As I write this, the Olympics are at the halfway mark, the U.S. stock market has edged up just over 10,000, oil prices have dropped to $46 a barrel and the standoff in Iraq is coming to a head. It feels like the whole world is teetering at the edge, and we all have hope in our hearts and have our fingers crossed. If we can just make it through the next few days ... months ... without a terrorist-related catastrophe, we can handle anything else.
Unfortunately, regardless of how the immediate situation plays out, the oil shortage will not go away. Although the reality is somewhere between T. Boone Pickens' recent prognostication -- that worldwide oil production capacity will peak around 2008 -- and the optimists' projections of 40 years of unhampered growth, we all know we are dealing with a finite quantity. The growth curve in developing countries alone -- China and India, in particular -- will ensure that we meet our day of reckoning on oil sooner than we have anticipated.
We in composites are directly affected by high oil prices in more ways than most industries. Polymer resin is made from oil, and manufacturing both resins and fiber is energy intensive, pushing up the electric/gas bill. For the last decade, serious consideration has been given to developing alternative energy sources. Fortunately, many of the emerging solutions to the global oil problem will bring abundant benefit to the composites industry. Many use composite materials in a major way. Wind turbines, for example, are already commercially available. Others, such as hydrogen fuel, tidal turbines and wave-actuated power generators require further development to make them truly mainstream. Major companies are pouring R&D dollars into these projects, and high-priced oil/gas should accelerate the pace of development. In addition, governments are looking for ways to help alternative energy sources become commercially viable, faster.
With that in mind, we will publish in December our COMPOSITES IN ALTERNATIVE ENERGY: A Design and Application Guide. This publication will be sent to appropriate individuals in the composites industry and to around 8,000 decisionmakers who design, evaluate and purchase power systems, including key global government personnel.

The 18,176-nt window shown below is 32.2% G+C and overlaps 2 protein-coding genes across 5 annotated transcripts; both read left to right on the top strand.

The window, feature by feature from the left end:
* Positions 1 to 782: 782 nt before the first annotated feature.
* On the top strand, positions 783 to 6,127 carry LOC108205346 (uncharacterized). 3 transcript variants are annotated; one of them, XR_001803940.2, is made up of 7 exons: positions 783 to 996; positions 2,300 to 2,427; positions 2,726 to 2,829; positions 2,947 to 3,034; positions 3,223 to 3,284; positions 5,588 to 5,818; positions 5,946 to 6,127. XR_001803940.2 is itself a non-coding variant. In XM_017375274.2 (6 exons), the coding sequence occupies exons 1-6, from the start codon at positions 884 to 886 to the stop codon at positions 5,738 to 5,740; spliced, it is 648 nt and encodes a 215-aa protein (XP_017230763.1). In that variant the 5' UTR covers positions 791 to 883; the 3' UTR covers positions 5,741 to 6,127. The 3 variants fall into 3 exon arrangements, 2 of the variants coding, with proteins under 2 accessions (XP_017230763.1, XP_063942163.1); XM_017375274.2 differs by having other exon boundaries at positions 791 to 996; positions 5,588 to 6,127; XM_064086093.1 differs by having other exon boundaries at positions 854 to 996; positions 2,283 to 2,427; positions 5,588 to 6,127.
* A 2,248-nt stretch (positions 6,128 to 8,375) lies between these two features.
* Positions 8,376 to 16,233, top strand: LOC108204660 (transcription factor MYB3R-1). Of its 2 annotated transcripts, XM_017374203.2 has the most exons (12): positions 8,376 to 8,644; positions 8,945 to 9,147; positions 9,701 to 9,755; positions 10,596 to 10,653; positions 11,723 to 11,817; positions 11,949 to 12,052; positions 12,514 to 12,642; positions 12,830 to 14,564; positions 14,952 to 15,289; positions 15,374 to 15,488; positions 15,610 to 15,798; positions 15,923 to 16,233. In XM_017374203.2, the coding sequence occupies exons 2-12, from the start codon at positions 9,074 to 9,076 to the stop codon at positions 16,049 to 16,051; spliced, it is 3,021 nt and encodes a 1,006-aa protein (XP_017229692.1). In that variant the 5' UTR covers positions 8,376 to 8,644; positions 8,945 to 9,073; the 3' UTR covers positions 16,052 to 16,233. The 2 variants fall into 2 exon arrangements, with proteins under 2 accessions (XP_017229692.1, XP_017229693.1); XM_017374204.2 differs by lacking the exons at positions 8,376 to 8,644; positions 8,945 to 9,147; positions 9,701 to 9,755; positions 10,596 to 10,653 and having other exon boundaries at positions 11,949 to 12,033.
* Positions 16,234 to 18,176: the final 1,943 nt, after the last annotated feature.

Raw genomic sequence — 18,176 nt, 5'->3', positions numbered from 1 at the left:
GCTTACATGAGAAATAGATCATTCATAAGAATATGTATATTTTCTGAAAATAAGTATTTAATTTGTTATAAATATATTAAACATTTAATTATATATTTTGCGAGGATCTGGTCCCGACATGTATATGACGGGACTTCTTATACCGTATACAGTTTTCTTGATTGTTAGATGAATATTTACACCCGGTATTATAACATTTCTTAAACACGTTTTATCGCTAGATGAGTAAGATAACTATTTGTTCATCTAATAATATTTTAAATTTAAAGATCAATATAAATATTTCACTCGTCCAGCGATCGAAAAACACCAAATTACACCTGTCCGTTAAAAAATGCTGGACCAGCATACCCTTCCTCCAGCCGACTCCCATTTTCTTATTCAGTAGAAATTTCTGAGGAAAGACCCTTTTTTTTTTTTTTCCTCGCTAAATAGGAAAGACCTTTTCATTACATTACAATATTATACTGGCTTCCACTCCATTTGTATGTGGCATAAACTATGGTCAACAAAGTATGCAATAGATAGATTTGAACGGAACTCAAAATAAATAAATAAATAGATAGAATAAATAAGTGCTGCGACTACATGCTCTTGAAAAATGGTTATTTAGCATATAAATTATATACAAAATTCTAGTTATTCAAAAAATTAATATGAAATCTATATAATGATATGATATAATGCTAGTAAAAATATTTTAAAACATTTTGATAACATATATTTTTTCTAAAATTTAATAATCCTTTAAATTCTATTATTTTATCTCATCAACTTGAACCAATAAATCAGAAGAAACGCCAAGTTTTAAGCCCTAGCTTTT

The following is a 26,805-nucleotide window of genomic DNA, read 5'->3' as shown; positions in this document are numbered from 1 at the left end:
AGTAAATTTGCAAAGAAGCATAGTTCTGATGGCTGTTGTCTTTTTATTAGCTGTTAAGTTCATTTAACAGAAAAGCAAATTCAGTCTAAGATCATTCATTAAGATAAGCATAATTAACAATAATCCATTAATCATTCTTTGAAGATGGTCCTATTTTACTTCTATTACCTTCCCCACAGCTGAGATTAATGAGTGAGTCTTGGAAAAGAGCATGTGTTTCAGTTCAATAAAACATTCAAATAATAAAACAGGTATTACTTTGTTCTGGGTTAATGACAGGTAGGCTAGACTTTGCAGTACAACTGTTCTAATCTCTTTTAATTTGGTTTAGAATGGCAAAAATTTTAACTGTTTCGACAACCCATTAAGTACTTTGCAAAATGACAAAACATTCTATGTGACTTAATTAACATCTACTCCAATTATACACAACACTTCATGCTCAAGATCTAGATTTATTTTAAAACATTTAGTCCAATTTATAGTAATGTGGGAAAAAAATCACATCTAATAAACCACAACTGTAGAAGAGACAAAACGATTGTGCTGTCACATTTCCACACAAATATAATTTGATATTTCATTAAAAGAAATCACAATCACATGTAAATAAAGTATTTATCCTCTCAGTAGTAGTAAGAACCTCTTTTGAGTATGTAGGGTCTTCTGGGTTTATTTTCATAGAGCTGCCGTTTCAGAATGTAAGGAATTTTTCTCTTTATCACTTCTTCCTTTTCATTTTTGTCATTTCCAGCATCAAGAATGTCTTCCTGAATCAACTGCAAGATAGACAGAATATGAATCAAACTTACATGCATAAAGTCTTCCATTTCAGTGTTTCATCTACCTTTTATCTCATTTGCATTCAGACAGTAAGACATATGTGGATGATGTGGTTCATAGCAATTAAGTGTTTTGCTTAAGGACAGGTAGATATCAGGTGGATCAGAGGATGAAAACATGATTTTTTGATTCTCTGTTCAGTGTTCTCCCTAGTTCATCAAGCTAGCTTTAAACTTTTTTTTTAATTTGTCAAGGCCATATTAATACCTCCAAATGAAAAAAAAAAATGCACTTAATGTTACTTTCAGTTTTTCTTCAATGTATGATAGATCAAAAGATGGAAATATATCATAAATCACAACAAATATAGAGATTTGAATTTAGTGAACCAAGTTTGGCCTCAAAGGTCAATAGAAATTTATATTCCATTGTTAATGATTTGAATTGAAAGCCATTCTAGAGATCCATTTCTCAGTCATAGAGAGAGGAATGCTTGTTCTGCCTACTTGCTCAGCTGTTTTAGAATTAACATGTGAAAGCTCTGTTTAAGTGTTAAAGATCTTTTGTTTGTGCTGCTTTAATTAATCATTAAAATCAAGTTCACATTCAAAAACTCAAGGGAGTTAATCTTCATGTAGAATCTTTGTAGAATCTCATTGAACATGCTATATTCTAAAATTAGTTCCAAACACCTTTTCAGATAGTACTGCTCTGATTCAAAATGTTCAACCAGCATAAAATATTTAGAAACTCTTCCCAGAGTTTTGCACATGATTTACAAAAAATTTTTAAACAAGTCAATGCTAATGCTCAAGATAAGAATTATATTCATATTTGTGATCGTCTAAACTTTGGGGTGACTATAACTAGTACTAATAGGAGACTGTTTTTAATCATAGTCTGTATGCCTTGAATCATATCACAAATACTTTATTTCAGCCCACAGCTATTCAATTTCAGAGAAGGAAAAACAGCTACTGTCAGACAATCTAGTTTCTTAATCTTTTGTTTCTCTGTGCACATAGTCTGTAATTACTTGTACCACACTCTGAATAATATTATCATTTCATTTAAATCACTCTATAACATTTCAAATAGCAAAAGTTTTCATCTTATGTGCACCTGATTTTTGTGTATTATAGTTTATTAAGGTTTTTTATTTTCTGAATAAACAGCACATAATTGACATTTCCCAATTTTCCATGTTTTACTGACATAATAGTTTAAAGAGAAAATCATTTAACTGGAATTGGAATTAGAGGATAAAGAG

We in the industry know that good design, new and improved manufacturing technology and better materials have made composite products dependable and less expensive. In many applications, composites are not only the best material but also the most cost-effective. The Guide will explain the technical benefits of composite materials to individuals who may not know much about composites and also may be skeptical, based on the little they do know. This is an opportunity to do some pioneering for composite materials. We are writing the Guide now. If you would like to contribute technical or market information to this effort, please contact me (firstname.lastname@example.org) or the Guide's project editor, Sara Black (email@example.com). Industry suppliers interested in sponsoring the Guide should contact our global sales manager, Dirk Weed (firstname.lastname@example.org). For direct phone contact, dial (303) 467-1776).
Speaking of writing, we just had our annual Editorial Meeting, and the 2005 editorial calender will be published at our Web site in mid-September (www.compositesworld.com). Your contributions are sought here, as well. We're also looking for a senior writer (contact our managing editor, Mike Musselman, email@example.com). Composites design and manufacturing experience is required. (We've decided it's a lot easier to teach a composites professional how to write to our style than to teach a professional writer about composites.) Give us a call if you're interested.
As this goes to press, I'm on my way to Shanghai for the China Composites Show - and I'm keeping my fingers crossed.